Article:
Despite limitations, this report provides a framework for tailoring communication messages that are empathetic, that amplify personal responsibility and responsibility to protect others, and that focus on perceived pressure to not wear a mask, all of which might persuade young adults to adhere to public health guidelines (e.g., wearing masks) that prevent the spread of COVID-19. Masks are an effective tool to prevent the spread of COVID-19 (9), and current CDC guidance recommends universal masking to prevent SARS-CoV-2 transmission.¶¶¶¶ This report further underscores the importance of providing clear and consistent messages regarding need for and effectiveness of masks, because consistent messages could help increase widespread adoption of evidence-based guidance (3).
All interviewees; Winnebago County Public Health Department staff members; Wisconsin Department of Health Services.
Corresponding author: Douglas Gieryn, DGieryn@co.winnebago.wi.us.
1CDC COVID-19 Response Team, 2Winnebago County Public Health Department, Winnebago County, Wisconsin, 3Epidemic Intelligence Service, CDC; 4Bureau of Communicable Diseases, Division of Public Health, Wisconsin Department of Health Services.
All authors have completed and submitted the International Committee of Medical Journal Editors form for disclosure of potential conflicts of interest. No potential conflicts of interest were disclosed.
* https://www.wicourts.gov/sc/opinion/DisplayDocument.pdf?content=pdf&seqNo=260868pdf iconexternal icon.
† The COVID-19 data provided in this report are specific to the Winnebago County Health Department (WCHD) jurisdiction. Data for the portions of the City of Menasha or City of Appleton that fall within Winnebago County are not included. Data provided on the Wisconsin Department of Health Services website might be different than the information provided by WCHD because the state reports data for the entire county, which includes those portions of Menasha and Appleton.
§ Percentage of population includes persons aged 18–24 years in Winnebago County, Wisconsin, and were obtained using the U.S. Census 2018 American Community Survey data. Population data for young adults aged 18–23 years were not available for this report. https://data.census.gov/cedsci/table?g = 0500000US55139.060000&y = 2018&d = ACS%205-Year%20Estimates%20Detailed%20Tables&tid = ACSDT5Y2018.B01001external icon.
** In Wisconsin’s Electronic Disease Surveillance System, information for occupation and social gathering is systematically collected in various formats (e.g., text field and drop-down menu options); thus, abstraction of free text fields was completed to enhance data completeness and accuracy of these variables.
†† Community leaders were interviewed to gain an understanding of broader concerns related to COVID-19 and its impact within the community, but because of their diverse roles within the community, results from those interviews were not analyzed for themes but presented as salient concerns raised by community leaders. Thus, NVivo software was not used to analyze interviews for community leaders. Broader concerns expressed by community leaders that paralleled those of business owners and young adults were presented along with themes that emerged from interviews with business owners and or young adults.
§§ The interview guide for young adults included a range of questions and were abbreviated for this report to include questions regarding social interactions with peers, adherence to and attitudes about public health guidance, perceived severity of disease outcome, perceived responsibility to others, and social or peer pressure. The interview guide for business owners included a range of questions and were abbreviated for this report to include questions regarding trusted sources of COVID-19 information, main concerns regarding the pandemic, and barriers to implementing public health guidance within their establishments. The interview guide for community leaders included questions regarding participants’ appraisal of the pandemic, main concerns regarding the pandemic, and trusted sources of COVID-19 information.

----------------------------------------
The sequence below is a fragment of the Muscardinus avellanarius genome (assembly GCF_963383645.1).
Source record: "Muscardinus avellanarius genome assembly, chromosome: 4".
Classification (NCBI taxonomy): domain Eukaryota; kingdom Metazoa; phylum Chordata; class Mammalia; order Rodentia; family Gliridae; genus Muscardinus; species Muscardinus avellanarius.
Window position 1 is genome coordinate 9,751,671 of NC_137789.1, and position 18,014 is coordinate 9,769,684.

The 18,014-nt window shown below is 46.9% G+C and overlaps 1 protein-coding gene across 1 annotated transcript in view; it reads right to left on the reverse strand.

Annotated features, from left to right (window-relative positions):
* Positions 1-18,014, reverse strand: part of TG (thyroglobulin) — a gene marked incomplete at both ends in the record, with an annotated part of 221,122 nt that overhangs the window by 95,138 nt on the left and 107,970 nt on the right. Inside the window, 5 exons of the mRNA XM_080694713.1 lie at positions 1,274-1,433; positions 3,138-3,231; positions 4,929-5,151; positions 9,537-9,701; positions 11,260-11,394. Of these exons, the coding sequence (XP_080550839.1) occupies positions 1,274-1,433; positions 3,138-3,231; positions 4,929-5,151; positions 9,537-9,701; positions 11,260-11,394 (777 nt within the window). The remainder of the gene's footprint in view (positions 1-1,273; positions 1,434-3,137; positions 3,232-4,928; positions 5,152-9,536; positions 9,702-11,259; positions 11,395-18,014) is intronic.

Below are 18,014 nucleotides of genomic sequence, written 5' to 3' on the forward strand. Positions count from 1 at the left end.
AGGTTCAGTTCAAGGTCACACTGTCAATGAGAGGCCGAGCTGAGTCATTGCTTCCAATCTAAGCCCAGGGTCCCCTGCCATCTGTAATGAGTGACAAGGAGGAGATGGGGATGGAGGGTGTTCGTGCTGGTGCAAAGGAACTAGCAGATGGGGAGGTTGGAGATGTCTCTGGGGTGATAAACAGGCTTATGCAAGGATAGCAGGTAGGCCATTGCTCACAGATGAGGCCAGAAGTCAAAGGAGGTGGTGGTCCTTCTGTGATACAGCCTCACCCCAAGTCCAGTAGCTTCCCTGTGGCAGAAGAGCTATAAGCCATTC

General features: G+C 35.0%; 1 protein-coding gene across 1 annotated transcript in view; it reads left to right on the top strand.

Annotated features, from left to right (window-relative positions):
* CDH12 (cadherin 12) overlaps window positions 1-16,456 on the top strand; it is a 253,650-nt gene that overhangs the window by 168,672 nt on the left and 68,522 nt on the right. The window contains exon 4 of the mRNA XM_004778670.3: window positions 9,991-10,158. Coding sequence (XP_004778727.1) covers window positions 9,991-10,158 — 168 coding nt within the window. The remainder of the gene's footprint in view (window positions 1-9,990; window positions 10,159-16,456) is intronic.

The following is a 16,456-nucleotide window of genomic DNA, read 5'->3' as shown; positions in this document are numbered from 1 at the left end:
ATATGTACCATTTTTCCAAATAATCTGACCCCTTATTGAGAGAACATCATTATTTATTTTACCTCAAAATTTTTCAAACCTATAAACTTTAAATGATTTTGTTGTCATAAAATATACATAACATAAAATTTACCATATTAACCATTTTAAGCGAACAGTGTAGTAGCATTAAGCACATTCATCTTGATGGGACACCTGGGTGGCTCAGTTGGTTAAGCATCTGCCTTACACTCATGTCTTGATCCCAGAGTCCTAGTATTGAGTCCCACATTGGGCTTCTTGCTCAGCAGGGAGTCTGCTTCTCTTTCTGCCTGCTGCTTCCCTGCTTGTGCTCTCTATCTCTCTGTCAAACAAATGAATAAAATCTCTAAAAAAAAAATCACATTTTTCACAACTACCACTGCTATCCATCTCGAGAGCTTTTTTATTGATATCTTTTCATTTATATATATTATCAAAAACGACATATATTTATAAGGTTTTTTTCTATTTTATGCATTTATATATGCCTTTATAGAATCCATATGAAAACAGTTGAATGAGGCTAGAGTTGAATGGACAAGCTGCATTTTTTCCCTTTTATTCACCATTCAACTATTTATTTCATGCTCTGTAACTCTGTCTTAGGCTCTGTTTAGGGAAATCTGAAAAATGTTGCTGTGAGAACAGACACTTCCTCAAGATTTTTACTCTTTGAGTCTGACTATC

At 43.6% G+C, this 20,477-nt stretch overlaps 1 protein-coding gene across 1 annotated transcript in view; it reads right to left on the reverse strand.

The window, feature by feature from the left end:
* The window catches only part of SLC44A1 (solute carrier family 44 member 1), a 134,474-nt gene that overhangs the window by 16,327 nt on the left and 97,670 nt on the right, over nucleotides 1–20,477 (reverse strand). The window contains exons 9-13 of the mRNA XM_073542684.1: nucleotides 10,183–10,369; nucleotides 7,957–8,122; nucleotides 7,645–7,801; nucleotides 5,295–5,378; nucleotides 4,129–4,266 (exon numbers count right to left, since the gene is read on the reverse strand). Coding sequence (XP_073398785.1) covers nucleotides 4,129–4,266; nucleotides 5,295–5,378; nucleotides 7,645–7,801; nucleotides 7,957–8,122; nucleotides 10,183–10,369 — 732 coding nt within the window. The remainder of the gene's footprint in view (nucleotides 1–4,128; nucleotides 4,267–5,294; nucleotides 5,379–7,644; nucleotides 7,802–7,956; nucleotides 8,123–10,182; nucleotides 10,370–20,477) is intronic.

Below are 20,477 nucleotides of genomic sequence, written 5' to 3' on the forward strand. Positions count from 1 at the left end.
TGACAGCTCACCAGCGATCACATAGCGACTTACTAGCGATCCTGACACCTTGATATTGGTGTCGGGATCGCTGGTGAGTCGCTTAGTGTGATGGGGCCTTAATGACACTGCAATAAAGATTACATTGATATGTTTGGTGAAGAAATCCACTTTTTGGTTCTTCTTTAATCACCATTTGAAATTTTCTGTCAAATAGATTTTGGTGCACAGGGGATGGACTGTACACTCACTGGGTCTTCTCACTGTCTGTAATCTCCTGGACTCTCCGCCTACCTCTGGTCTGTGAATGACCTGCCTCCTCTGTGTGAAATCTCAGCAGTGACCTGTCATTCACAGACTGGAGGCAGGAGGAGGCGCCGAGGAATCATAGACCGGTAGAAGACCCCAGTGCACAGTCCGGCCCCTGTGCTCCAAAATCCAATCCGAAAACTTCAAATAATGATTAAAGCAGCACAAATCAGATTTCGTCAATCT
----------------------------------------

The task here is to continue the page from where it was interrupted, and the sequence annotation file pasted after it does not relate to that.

¶¶ https://www.qsrinternational.com/nvivo-qualitative-data-analysis-software/homeexternal icon.
*** Providing incentives to participants have been found to increase participation in studies (https://link.springer.com/article/10.1023/A:1025023600517external icon). Thus, in this study, a gift card in the sum of $25 was provided to participants, and the amount was based on the need to balance motivating interviewees to participate without offering a coercive sum (i.e., a sum that a low-income individual would find difficult to refuse). Two interviewees declined the offer of a gift card.
††† Thematic saturation, which is often used to determine sample size in qualitative data collection (e.g., key informant interviews), is achieved when no new information or salient themes arise from data collection. Probing, in-depth responses provided by interviewees, and the number of salient issues being discussed are some factors that influence when thematic saturation is reached. https://www.ncbi.nlm.nih.gov/pmc/articles/PMC6010234/external icon.
§§§ Exposure period is defined as the 14 days preceding symptom onset or receiving positive test results.
¶¶¶ Contagious period is defined as working outside of the home the 2 days before symptom onset or positive specimen collection. Information for worked during contagious period was determined by examining information contained in the Facility Intervention section and the date of onset of symptoms, which are both systematically collected in Wisconsin’s Electronic Disease Surveillance System. Abstraction of free text fields was completed to enhance data completeness and accuracy of data collected on patients reporting working outside of the home in the 2 days before symptom onset or positive specimen collection contagious period.
**** Social gathering refers to the COVID-19 patient reporting attending a gathering, party, or meeting with people from outside of their household in the 14 days before symptom onset or receiving positive test results. Wisconsin’s Electronic Disease Surveillance System does not provide a minimum number of participants to qualify as a social gathering.
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FIGURE. Cumulative number of confirmed COVID-19 cases, by age group (N = 757) — Winnebago County, Wisconsin, March 1–July 18, 2020
Abbreviation: COVID-19 = coronavirus disease 2019.
Suggested citation for this article: Wilson RF, Sharma AJ, Schluechtermann S, et al. Factors Influencing Risk for COVID-19 Exposure Among Young Adults Aged 18–23 Years — Winnebago County, Wisconsin, March–July 2020. MMWR Morb Mortal Wkly Rep 2020;69:1497–1502. DOI: http://dx.doi.org/10.15585/mmwr.mm6941e2external icon.